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Abdominal aortic aneurysm repair - open

Definition

Open abdominal aortic aneurysm repair is surgery to fix a widened part (or aneurysm) in your aorta, the large artery that carries blood to your belly (abdomen), pelvis, and legs.

An aortic aneurysm is when part of this artery becomes too large or balloons outward.

Your surgeon opens up your belly and replaces the aortic aneurysm with a fabric material.

Alternative Names

AAA - open; Repair - aortic aneurysm - open

Description

The surgery will take place in an operating room. You will be given general anesthesia (asleep and pain free).

  • In one approach, you will be lying on your back. The surgeon will make an incision (cut) in the middle of your belly, from just below the breastbone to below the navel. Sometimes the cut goes across the belly.
  • In another approach, you will be lying on your right side. The surgeon will make a 5- to 6-inch cut from to the left side of your belly, ending a little below your belly button.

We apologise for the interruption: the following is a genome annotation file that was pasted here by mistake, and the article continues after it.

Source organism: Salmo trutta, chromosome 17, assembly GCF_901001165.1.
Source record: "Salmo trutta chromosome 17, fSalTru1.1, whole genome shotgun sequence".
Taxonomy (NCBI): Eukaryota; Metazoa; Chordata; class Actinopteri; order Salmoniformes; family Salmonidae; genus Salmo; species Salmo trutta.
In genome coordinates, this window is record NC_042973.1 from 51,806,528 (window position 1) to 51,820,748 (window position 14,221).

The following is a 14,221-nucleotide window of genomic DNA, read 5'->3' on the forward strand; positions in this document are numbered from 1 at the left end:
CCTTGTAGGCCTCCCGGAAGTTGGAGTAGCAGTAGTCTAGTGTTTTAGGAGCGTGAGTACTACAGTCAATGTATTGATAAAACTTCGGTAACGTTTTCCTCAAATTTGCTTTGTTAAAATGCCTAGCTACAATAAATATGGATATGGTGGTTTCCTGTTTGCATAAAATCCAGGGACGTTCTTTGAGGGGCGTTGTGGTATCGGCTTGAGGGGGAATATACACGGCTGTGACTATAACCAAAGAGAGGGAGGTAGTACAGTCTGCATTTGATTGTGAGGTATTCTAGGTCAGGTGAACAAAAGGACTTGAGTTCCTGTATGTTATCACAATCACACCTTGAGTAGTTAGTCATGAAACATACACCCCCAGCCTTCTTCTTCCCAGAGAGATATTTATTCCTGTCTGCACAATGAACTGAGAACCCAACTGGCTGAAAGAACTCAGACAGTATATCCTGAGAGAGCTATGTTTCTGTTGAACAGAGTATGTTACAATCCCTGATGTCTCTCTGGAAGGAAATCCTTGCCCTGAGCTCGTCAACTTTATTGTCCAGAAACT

• After finding your aorta, your surgeon will place two clamps on it, one below the aneurysm and one above it.
  • The surgeon will cut the aneurysm open. The surgeon will attach a graft, a long tube of a man-made materials (either Dacron or polytetrafluoroethylene), to the sides of the aorta, connecting the parts above the aneurysm and below it. )
  • The surgeon will wrap the wall of the aneurysm around the graft. The clamps are removed to allow blood to flow. The surgeon then closes up the incision.

See also: Aortic aneurysm repair - endovascular

Risks

The risks for this surgery are higher if you have heart disease, lung disease, kidney failure, or other serious medical problems. Risks or problems or complications are also higher for older people.

Risks for any surgery are:

  • Reactions to medicines
  • Breathing problems
  • Blood clots in the legs that may travel to the lungs
  • Heart attack or stroke
  • Infection, including in the lungs (pneumonia), urinary tract, and belly

Risks for this surgery are:

  • Damage to your intestines or other nearby organs
  • Wound infections
  • Wound breaks open
  • Bleeding before or after surgery
  • Poor blood supply to your legs, your kidneys, or other organs
  • Spinal cord injury
  • Damage to a nerve, causing pain or numbness in the leg

Review Date: 3/5/2009
Reviewed By: Robert A. Cowles, MD, Assistant Professor of Surgery, Columbia University College of Physicians and Surgeons, New York, NY. Review provided by VeriMed Healthcare Network. Also reviewed by David Zieve, MD, MHA, Medical Director, A.D.A.M., Inc.
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